Learn what it means to be human by exploring the playful and grotesque potential of animal iconography, and the chimeric possibilities of the poetic form with A.K. Blakemore.
‘What philosopher Giorgio Agamben has called the ‘anthropological’ machine’, or the compulsive inclination to demarcate the territory of the human from that of the non-human, is one of the great driving forces of history. Delimiting those territories not only involves violence, but inspires it.’ – Joanna Bourke
From Ovid’s terrified Actaeon to Ted Hughes’ Thought-Fox and Selima Hill’s pigs and parrots, physical transformation into the animal and entry into a world charged with their sensual and sanguine symbology has formed a rich seam of poetic art. Touching on the work of authors both ancient and contemporary, this workshop will focus on the playful and grotesque potential of animal iconography, and the chimeric possibilities of the poetic form – which, upon occasion, shows us what it means to be human by exploring what it would mean to suddenly, or gradually, not be. As well as examining scenes of metamorphoses in poetry, participants will take part in group writing exercises aimed at wilding depictions of the body within their work and engaging with the spiritual resonances of the animal world.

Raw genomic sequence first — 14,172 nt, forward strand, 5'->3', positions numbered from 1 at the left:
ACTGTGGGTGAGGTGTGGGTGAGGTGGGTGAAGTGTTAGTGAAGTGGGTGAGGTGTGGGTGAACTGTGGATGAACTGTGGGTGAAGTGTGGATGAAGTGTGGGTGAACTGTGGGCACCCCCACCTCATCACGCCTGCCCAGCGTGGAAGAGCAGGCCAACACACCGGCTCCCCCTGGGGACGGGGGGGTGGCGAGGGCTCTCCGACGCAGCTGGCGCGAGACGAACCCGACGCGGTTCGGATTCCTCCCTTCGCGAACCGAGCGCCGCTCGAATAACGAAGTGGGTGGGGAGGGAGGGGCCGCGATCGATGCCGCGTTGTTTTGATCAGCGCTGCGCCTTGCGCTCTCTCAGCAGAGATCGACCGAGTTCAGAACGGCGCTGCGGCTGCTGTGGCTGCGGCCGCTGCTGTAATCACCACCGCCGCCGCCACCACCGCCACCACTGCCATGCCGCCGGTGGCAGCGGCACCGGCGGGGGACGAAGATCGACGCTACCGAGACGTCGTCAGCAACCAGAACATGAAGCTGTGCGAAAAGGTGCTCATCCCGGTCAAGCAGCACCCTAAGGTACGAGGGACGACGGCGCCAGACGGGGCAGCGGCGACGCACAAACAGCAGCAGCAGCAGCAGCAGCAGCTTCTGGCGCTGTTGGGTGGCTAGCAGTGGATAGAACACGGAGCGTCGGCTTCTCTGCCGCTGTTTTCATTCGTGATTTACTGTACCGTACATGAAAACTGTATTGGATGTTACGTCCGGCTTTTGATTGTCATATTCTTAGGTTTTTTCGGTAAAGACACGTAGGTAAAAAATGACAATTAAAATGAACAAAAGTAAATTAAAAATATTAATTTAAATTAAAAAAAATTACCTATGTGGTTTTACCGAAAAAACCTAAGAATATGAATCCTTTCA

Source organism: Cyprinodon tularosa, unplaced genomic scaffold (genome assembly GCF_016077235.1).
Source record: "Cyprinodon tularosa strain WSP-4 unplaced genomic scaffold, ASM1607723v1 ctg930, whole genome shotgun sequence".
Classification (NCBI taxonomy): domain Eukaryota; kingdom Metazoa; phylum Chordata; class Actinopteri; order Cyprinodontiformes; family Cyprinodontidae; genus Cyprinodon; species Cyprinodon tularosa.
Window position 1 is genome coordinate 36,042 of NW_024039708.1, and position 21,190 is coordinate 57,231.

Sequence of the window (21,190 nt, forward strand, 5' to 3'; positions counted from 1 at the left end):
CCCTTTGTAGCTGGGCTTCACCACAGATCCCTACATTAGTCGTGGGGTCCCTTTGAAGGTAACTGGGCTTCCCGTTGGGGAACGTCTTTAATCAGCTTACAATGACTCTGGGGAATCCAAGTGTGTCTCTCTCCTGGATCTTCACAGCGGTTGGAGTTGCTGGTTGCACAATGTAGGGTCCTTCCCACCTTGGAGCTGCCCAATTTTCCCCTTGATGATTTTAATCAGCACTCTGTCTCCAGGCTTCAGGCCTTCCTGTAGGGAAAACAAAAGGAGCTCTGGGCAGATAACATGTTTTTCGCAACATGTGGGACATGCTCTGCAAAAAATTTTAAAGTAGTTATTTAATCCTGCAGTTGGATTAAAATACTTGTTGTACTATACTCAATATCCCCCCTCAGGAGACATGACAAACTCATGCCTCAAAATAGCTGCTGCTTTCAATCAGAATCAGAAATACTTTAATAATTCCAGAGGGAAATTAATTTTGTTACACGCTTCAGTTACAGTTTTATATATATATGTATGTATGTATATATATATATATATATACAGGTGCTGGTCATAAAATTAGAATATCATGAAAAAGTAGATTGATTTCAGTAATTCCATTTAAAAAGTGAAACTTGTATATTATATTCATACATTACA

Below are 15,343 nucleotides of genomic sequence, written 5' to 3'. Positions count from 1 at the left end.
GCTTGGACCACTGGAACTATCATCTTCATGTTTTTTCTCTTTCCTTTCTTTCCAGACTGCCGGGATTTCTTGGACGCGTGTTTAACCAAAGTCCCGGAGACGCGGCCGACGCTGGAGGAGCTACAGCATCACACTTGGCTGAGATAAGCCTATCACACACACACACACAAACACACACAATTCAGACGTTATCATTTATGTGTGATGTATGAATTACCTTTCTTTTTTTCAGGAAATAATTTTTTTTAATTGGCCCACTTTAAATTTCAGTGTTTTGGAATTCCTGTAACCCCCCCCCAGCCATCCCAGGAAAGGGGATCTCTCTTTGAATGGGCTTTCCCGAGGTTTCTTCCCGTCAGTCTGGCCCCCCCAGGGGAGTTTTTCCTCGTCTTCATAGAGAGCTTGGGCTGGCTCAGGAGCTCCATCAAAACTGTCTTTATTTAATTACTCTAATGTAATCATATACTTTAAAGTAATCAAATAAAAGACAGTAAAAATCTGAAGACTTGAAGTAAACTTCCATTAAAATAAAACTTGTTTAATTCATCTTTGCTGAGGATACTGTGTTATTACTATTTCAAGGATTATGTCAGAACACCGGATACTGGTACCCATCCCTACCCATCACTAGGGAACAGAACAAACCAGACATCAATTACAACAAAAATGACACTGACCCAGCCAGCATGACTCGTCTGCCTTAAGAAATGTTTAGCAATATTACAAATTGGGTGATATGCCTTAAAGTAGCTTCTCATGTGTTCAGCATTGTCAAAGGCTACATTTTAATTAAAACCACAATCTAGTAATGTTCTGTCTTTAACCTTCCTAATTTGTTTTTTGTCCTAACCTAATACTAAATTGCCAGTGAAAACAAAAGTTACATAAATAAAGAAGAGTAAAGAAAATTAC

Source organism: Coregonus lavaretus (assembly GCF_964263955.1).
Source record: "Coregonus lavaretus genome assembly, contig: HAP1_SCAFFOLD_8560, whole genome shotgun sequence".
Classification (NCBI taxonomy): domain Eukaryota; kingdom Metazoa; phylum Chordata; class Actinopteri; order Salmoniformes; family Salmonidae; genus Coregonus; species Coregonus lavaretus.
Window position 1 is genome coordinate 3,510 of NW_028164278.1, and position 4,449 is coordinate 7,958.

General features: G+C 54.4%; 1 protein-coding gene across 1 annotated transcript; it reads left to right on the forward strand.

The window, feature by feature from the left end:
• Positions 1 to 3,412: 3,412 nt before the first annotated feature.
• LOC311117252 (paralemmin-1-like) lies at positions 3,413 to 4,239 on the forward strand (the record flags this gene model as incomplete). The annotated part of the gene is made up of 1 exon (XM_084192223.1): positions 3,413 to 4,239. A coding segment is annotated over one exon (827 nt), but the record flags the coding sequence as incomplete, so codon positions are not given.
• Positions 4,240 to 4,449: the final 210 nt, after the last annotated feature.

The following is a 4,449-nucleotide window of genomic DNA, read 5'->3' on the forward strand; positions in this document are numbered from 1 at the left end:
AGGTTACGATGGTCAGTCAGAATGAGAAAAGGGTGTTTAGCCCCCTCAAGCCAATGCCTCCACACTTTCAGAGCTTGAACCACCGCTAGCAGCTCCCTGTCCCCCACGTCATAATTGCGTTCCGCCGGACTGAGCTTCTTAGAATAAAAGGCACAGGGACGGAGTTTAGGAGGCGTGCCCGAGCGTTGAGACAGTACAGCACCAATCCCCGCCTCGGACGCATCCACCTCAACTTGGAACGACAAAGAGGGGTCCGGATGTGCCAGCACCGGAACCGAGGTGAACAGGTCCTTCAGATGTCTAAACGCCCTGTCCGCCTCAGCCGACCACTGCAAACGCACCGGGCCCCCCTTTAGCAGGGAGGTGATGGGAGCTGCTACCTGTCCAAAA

This course is a half-day workshop running 10:30am – 1pm on Monday 23 July and is part of our Summer School. To find out more about the courses in the Summer School, please see here.
Image credit: ‘hehaden’
About A.K. Blakemore View Profile
A.K. Blakemore has been widely published and anthologised, with poems and essays appearing in Poetry, The Poetry Review, Poetry London and the London Review of Books. She has published two full-length collections of poetry: Humbert Summer (Eyewear, 2015), which won the 2015 Melita Hume prize, and Fondue (Offord Road Books, 2018).
‘The Poetry School is the only place I know where there is a real choice of different ways to work on your poetic skills, with constant encouragement and support.’